First Muslim drag queen says there have been ‘countless’ Muslim gay marriages

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Asifa Lahore, Britain’s first Muslim drag queen, says there have been “countless” same-sex Muslim weddings.

She also revealed that there is a “thriving” LGBT community among Muslims in the UK.

In an interview with The Times, Asifa said “in the last three years I’ve been to dozens of gay Muslim, same-sex marriages.

“I attended one last Thursday, of two gay British Bangladeshi guys.”

Jahed Choudhury and Sean Rogan wore Islamic dress when they got married earlier this month
Jahed Choudhury and Sean Rogan wore Islamic dress when they got married earlier this month

Her comments come after a gay Muslim man married his partner earlier this month, and many outlets reported it as “the first Muslim wedding.”

The couple faced awful abuse online from Muslims when their wedding went viral, including threats of acid attacks.

Lahore said that although she was glad the men felt free to be open about their relationship, but that “there have been others before him and will be many more.”

Ms Lahore was brought up in a devout Muslim Pakistani family in West London.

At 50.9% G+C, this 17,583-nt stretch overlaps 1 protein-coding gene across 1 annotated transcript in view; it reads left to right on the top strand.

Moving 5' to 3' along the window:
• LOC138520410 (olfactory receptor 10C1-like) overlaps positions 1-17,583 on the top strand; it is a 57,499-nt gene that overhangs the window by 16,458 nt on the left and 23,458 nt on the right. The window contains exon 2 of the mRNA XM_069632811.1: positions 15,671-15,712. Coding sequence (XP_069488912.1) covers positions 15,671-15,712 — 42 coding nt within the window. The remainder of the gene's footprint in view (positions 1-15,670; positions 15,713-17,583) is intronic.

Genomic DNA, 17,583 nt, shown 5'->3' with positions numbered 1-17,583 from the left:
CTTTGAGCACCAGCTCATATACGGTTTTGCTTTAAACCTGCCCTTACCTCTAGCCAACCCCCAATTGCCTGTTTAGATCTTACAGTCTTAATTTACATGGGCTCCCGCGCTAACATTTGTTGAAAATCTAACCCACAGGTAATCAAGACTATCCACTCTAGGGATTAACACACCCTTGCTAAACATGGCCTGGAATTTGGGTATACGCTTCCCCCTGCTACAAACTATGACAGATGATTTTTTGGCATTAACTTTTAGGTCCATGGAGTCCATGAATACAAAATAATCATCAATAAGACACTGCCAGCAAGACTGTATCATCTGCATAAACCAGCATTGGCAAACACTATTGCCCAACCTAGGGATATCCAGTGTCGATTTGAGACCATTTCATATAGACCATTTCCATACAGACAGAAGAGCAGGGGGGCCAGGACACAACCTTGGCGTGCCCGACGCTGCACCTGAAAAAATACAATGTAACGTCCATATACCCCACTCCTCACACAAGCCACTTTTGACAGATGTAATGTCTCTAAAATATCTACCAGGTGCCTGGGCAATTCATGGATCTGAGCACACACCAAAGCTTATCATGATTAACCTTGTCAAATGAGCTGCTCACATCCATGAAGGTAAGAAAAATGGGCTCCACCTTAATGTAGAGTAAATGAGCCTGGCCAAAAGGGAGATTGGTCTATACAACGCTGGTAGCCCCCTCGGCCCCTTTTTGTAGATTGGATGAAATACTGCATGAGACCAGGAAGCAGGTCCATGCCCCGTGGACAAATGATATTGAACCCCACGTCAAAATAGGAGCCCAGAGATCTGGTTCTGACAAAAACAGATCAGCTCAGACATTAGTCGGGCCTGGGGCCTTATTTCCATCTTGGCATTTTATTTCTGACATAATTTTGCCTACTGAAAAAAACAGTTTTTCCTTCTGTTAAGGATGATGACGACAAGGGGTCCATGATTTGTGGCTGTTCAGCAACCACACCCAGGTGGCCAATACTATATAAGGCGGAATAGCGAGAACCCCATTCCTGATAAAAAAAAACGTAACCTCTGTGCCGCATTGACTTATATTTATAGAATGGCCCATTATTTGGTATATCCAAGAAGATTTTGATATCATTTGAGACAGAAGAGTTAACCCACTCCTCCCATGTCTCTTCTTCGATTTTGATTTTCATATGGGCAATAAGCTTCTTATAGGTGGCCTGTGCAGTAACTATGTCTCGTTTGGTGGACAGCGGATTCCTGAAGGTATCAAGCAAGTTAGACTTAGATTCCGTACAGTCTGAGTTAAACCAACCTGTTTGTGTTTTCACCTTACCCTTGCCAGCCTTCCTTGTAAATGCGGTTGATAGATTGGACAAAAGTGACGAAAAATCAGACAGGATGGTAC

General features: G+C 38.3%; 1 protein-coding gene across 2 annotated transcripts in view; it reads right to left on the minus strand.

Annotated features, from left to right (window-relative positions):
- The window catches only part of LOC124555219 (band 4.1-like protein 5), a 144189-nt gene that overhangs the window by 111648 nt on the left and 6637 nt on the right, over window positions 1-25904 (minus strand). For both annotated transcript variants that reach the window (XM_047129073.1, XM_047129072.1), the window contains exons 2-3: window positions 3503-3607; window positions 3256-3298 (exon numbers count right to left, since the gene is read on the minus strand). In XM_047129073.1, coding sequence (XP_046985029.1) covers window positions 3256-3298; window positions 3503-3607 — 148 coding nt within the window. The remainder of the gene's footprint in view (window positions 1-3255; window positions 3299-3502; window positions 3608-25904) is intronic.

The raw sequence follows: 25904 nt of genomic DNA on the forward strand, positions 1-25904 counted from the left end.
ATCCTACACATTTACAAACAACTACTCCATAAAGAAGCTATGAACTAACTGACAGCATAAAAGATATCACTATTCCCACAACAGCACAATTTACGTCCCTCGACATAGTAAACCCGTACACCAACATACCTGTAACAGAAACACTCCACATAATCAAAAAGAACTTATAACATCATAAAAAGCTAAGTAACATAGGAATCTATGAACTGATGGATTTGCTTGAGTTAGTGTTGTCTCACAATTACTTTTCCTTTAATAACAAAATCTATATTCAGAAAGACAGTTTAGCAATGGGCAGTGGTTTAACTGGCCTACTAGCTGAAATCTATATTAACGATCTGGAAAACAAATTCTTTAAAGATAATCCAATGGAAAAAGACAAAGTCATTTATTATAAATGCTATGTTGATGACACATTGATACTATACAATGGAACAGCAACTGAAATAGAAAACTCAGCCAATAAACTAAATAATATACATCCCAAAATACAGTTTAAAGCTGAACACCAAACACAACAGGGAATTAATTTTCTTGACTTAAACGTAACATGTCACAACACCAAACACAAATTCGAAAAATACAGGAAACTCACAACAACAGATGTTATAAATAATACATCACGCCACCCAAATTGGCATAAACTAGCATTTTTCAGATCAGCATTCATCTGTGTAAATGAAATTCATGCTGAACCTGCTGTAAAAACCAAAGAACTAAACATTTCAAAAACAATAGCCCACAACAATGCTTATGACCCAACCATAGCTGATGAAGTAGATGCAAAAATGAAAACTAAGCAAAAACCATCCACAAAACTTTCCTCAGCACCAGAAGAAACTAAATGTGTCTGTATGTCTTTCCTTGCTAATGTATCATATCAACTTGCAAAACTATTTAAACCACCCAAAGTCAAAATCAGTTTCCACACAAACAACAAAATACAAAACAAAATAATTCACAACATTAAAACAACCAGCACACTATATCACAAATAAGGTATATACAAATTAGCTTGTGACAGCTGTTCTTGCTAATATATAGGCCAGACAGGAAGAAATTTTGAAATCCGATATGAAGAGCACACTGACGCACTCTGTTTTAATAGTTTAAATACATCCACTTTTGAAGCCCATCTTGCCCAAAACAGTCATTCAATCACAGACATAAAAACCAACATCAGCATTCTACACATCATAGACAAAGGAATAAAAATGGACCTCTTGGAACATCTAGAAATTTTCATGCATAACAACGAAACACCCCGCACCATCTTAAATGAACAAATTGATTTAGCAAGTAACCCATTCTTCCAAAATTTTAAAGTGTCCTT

She appeared on Channel 4’s Muslim Drag Queens in 2015, and was called “Britain’s first Muslim drag performer.” She began the process of gender transition to become a woman this year.

Prior to her transition, when living as a gay man, Lahore had her own Muslim gay wedding.

She married her partner in 2014 just months after same-sex marriage was legalised, in a small ceremony.

The two are currently going through an “amicable” divorce after Lahore began her transition.

Talking about her youth, Lahore said her family sent her to a GP and an imam to try and address her sexuality. She was told she could marry a muslim woman and have gay relations on the side. She reused.

Lahore said marriage is an important institution in the Muslim community, and this is still very much true for LGBT+ people.

“Marriage plays a big part in your upbringing and your psyche and I think LGBT Muslims in Britain are taking real advantage of equal marriage,” she said.

Lahore says in her estimation there are thousands of LGBT+ Muslims in Britain, some of whom feel unable to come out.

“We live in a country where we now have access to equal rights and they should be exercised. It would break my heart if there were LGBT Muslims out there who didn’t feel they were able to marry.”

“Never feel like you’re on your own or that you’re the only one. There’s many more people in the exact same boat as you. Britain is a thriving country for the LGBT Muslim community.”